Oats have always been a bit of a controversial thing for people with celiac – I’ve written about this before. The biggest issue with oats is contamination – most oats are grown in the same areas as wheat, rye and barley. They’re processed in the same facilities as wheat, they are transported in the same trucks and kept in the same silos. So regular oats are extremely cross-contaminated with wheat and should never be eaten by anyone with gluten-sensitivity. (5)
Besides the contamination issue, oats also contain a protein called avenin, which causes an gluten antibody cross-reaction. To make it even more confusing, not all oats contain this protein – but it’s almost impossible to find out which oats contain it and which don’t. More info on that here.
So it’s best to steer clear of oats, certified gluten-free or not.
Millet, corn and rice also are cross reactors
So the cross reactors found were: dairy of all kinds, brewers yeast and bakers yeast, oats, millet, corn and rice.
Tested But Aren’t Cross Reactors
Apparently theres been conflicting reports about whether people with celiac react to coffee. When fresh espresso was tested there was no reaction. When instant cafe latte was tested there was a strong reaction, some from the milk and some from gluten contamination – instant coffee is contaminated with traces of gluten, but fresh coffee beans seem to be safe. I don’t drink coffee but do use it in doing coffee enemas with no ill effect.
Milk chocolate obviously reacted, but pure cocoa (and cacao products) are fine.
Sesame, buckwheat, sorghum, hemp, amaranth, quinoa, tapioca, teff, soy, egg and potatoes are safe.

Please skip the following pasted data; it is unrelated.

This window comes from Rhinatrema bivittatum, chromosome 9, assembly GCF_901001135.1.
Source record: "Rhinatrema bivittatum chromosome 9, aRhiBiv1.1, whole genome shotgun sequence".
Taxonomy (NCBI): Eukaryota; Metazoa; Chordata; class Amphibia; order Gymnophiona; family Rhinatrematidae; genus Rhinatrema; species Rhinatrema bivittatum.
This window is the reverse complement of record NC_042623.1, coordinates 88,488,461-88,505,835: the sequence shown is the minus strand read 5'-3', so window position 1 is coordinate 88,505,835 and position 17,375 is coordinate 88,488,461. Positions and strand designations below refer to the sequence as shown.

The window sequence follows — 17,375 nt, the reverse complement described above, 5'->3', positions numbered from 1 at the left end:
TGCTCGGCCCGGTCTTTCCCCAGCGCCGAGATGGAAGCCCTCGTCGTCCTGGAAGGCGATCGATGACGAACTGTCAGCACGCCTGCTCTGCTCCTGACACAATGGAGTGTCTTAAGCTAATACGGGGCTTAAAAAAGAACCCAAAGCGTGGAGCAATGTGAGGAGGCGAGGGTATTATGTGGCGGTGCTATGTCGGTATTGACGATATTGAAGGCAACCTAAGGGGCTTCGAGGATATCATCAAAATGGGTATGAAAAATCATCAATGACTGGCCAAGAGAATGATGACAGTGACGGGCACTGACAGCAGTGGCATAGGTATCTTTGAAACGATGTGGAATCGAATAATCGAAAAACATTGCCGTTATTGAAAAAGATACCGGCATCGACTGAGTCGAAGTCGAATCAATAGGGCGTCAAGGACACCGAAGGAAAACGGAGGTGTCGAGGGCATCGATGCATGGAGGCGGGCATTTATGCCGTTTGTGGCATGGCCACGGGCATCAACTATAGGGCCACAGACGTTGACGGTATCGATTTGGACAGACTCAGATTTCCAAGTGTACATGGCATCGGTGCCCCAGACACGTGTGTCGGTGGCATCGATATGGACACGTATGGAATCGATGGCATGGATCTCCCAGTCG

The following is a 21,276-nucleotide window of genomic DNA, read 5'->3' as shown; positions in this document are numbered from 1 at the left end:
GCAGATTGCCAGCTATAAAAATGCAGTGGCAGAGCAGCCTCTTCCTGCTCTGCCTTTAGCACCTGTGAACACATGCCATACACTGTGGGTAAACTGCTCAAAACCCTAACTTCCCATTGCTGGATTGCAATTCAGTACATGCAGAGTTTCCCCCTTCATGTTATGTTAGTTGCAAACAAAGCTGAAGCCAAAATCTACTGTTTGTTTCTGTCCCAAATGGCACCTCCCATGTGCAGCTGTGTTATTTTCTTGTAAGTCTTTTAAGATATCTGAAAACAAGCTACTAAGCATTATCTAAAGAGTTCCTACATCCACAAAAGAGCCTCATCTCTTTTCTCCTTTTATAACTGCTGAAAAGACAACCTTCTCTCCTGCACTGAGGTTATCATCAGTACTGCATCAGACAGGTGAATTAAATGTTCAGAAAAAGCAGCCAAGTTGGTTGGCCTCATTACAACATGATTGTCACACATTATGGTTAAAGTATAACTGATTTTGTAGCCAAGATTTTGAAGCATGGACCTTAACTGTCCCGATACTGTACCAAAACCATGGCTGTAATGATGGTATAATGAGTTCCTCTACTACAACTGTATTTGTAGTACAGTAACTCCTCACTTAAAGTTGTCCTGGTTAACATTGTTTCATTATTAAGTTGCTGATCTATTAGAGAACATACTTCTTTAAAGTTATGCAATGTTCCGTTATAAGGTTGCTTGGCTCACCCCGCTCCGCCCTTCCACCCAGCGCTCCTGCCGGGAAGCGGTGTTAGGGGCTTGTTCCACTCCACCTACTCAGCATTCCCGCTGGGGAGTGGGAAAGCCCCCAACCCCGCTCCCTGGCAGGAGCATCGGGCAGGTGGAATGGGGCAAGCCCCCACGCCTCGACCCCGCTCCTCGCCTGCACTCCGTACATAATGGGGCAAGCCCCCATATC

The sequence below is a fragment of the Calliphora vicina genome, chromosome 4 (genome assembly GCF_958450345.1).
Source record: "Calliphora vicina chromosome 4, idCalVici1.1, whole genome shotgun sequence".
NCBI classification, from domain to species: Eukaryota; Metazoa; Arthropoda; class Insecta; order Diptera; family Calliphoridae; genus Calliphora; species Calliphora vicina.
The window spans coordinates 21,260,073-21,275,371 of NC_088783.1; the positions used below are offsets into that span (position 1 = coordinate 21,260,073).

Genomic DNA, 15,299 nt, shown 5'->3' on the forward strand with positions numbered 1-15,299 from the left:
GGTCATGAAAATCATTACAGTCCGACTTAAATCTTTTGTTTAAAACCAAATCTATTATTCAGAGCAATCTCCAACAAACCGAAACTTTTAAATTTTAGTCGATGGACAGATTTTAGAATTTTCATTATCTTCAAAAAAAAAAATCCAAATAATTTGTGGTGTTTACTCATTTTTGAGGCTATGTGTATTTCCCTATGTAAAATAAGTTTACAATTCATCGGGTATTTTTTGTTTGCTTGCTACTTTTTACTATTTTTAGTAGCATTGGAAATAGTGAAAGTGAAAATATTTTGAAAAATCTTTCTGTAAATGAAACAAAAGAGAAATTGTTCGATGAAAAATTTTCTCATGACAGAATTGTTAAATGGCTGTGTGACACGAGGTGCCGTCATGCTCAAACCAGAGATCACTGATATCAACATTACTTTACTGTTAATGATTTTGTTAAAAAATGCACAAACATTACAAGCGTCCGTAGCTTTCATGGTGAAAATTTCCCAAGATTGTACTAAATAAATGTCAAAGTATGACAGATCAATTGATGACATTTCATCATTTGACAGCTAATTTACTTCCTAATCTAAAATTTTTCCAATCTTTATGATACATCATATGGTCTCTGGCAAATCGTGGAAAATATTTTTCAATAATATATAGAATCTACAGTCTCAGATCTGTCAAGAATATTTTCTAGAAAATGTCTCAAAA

Because celiac reactions don’t always manifest straight away as physical symptoms, but can still be doing damage to the intestines, I find the “if in doubt, leave it out” approach best until there is much more research done into this.
My personal approach is to exclude dairy, yeast (including nutritional yeast and kombucha), oats, millet, rice and corn from my diet at this time. None of these items are needed or contribute to a healthy diet, so I am happy leave them out.
It’s hard to completely verify these finding since this is the only test of it’s kind done. Another questionable factor is who did the study – it was done by Cyrex Labs, who also have a test for sale that tests for cross-reactivity.
One more point – just because they had these results in a lab setting doesn’t mean it’s happening in all people with celiac or gluten-sensitivity all the time. But since I react to these foods anyway, I know for me the best choice is to leave them out.
Read and understand for yourself
You can read the full paper here and read their testing methods and conclusions for yourself. It’s definitely worth a read and taking the time to understand this concept. Also worth a read is this article with some good points about the test.
Why aren’t I getting better on a Gluten-Free diet?
As I mentioned, there are several reasons why people don’t improve on a GF diet. Besides cross-reaction, the other two main reasons are hidden gluten still in the diet (you may think you are 100% GF but check, double-check and then check again, never assume any food is GF no matter how long you’ve been eating it) and not addressing the root cause of celiac – gut dysbiosis and leaky gut. I’ll be talking more about healing gut dysbiosis and leaky gut soon.
(2) “Cross-Reaction between Gliadin and Different Food and Tissue Antigens,” January 2013
(5) “Gluten Contamination of Commercial Oat Products in the United States,” New England Journal of Medicine, Vol. 351, No. 19, 2004